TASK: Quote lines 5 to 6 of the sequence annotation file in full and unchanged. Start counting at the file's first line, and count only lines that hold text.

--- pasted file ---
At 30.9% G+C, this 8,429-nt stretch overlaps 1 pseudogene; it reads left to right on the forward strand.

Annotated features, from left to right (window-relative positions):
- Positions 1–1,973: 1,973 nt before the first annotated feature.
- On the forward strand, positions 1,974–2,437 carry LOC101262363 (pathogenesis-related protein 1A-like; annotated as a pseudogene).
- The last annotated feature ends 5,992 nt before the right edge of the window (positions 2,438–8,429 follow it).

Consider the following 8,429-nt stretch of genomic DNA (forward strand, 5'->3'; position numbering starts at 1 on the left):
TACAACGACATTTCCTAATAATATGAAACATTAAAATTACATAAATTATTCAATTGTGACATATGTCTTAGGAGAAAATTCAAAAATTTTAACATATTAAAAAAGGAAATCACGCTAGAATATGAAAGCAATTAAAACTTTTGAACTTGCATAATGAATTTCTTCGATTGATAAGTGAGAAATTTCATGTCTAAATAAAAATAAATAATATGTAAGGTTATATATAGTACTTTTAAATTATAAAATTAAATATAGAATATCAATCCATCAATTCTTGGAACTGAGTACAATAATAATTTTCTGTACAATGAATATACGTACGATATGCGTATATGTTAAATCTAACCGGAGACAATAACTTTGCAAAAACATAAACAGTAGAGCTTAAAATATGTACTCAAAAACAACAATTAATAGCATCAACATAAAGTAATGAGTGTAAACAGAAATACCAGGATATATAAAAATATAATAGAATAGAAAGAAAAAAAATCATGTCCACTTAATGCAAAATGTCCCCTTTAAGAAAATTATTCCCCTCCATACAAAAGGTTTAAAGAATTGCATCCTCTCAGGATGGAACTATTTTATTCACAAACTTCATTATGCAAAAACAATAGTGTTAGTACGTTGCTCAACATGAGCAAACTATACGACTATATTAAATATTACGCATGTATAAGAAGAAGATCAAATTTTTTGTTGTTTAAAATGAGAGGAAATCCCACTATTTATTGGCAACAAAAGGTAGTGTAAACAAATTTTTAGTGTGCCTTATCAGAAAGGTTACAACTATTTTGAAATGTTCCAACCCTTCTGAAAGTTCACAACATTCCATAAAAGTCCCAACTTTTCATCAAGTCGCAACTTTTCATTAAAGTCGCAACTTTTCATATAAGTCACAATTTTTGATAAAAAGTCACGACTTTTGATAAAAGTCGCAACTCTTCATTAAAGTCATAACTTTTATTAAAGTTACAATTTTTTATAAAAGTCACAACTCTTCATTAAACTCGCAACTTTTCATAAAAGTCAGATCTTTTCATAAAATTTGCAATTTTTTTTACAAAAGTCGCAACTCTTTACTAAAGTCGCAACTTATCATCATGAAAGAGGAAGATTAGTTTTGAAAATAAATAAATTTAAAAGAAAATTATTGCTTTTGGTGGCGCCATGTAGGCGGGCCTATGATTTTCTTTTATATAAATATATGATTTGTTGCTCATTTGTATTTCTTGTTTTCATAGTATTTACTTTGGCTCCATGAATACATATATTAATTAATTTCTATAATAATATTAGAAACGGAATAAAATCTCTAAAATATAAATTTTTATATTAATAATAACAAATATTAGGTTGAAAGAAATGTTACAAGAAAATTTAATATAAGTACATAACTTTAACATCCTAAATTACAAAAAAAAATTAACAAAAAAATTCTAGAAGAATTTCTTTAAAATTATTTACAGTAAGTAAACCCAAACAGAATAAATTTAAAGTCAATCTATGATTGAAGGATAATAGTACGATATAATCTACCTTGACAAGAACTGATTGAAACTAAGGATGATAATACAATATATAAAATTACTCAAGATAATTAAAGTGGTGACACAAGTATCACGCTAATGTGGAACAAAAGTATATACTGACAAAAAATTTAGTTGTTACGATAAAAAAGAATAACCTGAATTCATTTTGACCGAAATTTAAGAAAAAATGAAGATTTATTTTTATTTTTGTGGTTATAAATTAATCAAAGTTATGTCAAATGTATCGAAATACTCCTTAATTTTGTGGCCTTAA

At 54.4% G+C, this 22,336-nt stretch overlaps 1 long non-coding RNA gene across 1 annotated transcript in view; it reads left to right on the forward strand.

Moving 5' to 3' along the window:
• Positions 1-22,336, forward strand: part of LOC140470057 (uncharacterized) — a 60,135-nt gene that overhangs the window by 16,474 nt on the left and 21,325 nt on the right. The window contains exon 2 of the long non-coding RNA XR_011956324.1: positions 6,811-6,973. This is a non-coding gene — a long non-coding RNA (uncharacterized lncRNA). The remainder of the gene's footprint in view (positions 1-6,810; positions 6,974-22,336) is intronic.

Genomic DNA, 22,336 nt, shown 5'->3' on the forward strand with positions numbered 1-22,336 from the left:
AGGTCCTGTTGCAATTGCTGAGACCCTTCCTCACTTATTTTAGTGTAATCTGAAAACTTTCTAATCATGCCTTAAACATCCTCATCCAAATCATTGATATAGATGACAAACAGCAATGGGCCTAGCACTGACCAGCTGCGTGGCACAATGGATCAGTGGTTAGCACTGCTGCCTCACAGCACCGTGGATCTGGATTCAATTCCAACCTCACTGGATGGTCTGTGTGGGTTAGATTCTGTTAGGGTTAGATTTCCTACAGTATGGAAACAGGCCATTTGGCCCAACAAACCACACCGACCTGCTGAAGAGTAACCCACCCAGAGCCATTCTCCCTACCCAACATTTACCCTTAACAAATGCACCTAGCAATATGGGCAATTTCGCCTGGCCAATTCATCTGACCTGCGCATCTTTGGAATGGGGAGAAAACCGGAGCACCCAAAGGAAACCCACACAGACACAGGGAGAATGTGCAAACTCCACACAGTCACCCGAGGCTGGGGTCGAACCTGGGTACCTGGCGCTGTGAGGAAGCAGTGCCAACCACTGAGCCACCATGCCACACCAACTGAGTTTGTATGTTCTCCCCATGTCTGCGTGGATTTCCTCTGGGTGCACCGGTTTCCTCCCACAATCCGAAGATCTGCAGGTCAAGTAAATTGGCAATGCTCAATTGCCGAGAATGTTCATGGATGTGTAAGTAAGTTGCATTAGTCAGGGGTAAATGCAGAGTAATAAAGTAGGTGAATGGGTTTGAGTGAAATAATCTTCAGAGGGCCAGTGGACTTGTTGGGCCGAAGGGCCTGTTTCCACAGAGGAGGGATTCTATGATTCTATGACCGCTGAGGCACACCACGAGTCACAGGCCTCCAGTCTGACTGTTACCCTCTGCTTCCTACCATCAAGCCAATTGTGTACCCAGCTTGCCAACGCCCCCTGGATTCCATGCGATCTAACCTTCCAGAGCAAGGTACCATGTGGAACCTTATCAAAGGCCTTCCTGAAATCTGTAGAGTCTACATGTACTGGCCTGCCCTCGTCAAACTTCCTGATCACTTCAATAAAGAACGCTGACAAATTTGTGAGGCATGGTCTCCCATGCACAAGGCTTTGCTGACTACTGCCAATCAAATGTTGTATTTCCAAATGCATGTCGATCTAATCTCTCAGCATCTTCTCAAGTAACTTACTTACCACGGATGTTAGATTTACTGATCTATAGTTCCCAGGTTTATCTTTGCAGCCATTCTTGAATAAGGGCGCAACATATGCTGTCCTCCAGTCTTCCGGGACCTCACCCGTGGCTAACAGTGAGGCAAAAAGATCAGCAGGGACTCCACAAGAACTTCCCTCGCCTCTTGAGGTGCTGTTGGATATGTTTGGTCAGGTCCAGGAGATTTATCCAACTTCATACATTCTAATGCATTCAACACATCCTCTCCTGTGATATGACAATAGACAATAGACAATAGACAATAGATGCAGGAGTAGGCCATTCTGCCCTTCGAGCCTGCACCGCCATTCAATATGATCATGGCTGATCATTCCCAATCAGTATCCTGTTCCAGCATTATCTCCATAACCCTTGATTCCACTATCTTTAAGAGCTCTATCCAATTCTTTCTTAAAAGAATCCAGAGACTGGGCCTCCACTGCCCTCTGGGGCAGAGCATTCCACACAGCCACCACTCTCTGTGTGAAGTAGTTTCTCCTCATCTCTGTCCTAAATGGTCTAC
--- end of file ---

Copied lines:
- The last annotated feature ends 5,992 nt before the right edge of the window (positions 2,438–8,429 follow it).

Consider the following 8,429-nt stretch of genomic DNA (forward strand, 5'->3'; position numbering starts at 1 on the left):